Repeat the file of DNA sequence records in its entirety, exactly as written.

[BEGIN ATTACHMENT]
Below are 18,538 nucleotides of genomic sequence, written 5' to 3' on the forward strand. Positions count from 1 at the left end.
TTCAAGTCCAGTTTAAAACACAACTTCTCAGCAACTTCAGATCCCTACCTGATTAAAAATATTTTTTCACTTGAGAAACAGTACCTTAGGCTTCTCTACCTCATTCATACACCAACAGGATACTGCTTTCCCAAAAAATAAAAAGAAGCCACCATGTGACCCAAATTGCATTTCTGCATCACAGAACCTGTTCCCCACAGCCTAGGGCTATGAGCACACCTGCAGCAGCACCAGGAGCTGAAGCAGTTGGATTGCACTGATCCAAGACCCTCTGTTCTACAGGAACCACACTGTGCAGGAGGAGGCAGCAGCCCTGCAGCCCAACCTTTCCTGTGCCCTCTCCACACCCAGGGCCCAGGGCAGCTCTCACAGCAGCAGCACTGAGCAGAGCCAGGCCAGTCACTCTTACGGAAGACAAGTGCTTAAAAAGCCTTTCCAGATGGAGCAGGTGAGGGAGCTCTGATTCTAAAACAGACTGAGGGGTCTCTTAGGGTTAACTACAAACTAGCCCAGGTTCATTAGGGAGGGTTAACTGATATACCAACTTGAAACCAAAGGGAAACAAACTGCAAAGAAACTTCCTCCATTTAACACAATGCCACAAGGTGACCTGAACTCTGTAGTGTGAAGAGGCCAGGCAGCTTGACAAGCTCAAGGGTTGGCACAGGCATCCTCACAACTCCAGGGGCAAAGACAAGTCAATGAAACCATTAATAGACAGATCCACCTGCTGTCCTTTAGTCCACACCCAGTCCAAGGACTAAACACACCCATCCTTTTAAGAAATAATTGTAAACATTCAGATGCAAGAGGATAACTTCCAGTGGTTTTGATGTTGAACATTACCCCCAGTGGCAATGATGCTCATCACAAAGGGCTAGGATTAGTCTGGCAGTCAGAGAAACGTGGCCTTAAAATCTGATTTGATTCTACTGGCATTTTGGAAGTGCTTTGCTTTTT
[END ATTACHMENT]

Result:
Below are 18,538 nucleotides of genomic sequence, written 5' to 3' on the forward strand. Positions count from 1 at the left end.
TTCAAGTCCAGTTTAAAACACAACTTCTCAGCAACTTCAGATCCCTACCTGATTAAAAATATTTTTTCACTTGAGAAACAGTACCTTAGGCTTCTCTACCTCATTCATACACCAACAGGATACTGCTTTCCCAAAAAATAAAAAGAAGCCACCATGTGACCCAAATTGCATTTCTGCATCACAGAACCTGTTCCCCACAGCCTAGGGCTATGAGCACACCTGCAGCAGCACCAGGAGCTGAAGCAGTTGGATTGCACTGATCCAAGACCCTCTGTTCTACAGGAACCACACTGTGCAGGAGGAGGCAGCAGCCCTGCAGCCCAACCTTTCCTGTGCCCTCTCCACACCCAGGGCCCAGGGCAGCTCTCACAGCAGCAGCACTGAGCAGAGCCAGGCCAGTCACTCTTACGGAAGACAAGTGCTTAAAAAGCCTTTCCAGATGGAGCAGGTGAGGGAGCTCTGATTCTAAAACAGACTGAGGGGTCTCTTAGGGTTAACTACAAACTAGCCCAGGTTCATTAGGGAGGGTTAACTGATATACCAACTTGAAACCAAAGGGAAACAAACTGCAAAGAAACTTCCTCCATTTAACACAATGCCACAAGGTGACCTGAACTCTGTAGTGTGAAGAGGCCAGGCAGCTTGACAAGCTCAAGGGTTGGCACAGGCATCCTCACAACTCCAGGGGCAAAGACAAGTCAATGAAACCATTAATAGACAGATCCACCTGCTGTCCTTTAGTCCACACCCAGTCCAAGGACTAAACACACCCATCCTTTTAAGAAATAATTGTAAACATTCAGATGCAAGAGGATAACTTCCAGTGGTTTTGATGTTGAACATTACCCCCAGTGGCAATGATGCTCATCACAAAGGGCTAGGATTAGTCTGGCAGTCAGAGAAACGTGGCCTTAAAATCTGATTTGATTCTACTGGCATTTTGGAAGTGCTTTGCTTTTT